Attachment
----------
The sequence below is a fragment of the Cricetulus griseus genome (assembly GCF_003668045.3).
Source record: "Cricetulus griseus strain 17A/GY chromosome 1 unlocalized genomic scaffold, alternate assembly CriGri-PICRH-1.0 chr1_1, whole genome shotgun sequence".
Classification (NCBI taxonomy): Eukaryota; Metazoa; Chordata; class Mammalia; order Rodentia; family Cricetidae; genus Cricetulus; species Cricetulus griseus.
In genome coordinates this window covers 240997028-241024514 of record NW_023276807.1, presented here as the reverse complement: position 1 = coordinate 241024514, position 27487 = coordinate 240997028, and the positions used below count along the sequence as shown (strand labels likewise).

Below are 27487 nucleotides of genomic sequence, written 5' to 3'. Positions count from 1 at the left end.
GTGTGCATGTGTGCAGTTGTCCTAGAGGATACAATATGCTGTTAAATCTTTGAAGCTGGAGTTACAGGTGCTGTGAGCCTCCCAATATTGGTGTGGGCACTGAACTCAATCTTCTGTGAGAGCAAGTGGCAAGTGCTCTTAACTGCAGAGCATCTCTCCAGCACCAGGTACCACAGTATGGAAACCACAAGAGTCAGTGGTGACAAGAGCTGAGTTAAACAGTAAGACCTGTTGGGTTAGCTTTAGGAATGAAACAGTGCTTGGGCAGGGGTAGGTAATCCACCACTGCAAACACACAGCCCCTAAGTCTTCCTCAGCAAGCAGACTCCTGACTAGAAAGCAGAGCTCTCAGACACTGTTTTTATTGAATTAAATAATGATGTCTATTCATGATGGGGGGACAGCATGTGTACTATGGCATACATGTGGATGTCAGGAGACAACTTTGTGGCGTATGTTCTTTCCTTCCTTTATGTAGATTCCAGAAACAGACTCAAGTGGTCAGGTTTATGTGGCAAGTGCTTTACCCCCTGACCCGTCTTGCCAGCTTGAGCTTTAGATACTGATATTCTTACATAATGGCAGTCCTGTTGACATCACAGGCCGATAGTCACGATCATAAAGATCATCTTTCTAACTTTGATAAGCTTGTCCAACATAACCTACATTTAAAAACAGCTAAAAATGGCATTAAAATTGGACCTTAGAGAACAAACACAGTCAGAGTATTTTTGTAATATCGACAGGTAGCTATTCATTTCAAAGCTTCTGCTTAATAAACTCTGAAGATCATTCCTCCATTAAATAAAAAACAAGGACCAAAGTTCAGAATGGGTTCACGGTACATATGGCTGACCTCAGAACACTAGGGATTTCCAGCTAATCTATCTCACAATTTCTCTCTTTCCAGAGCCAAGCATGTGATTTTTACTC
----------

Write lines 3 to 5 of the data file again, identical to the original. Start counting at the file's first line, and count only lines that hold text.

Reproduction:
Classification (NCBI taxonomy): Eukaryota; Metazoa; Chordata; class Mammalia; order Rodentia; family Cricetidae; genus Cricetulus; species Cricetulus griseus.
In genome coordinates this window covers 240997028-241024514 of record NW_023276807.1, presented here as the reverse complement: position 1 = coordinate 241024514, position 27487 = coordinate 240997028, and the positions used below count along the sequence as shown (strand labels likewise).

Below are 27487 nucleotides of genomic sequence, written 5' to 3'. Positions count from 1 at the left end.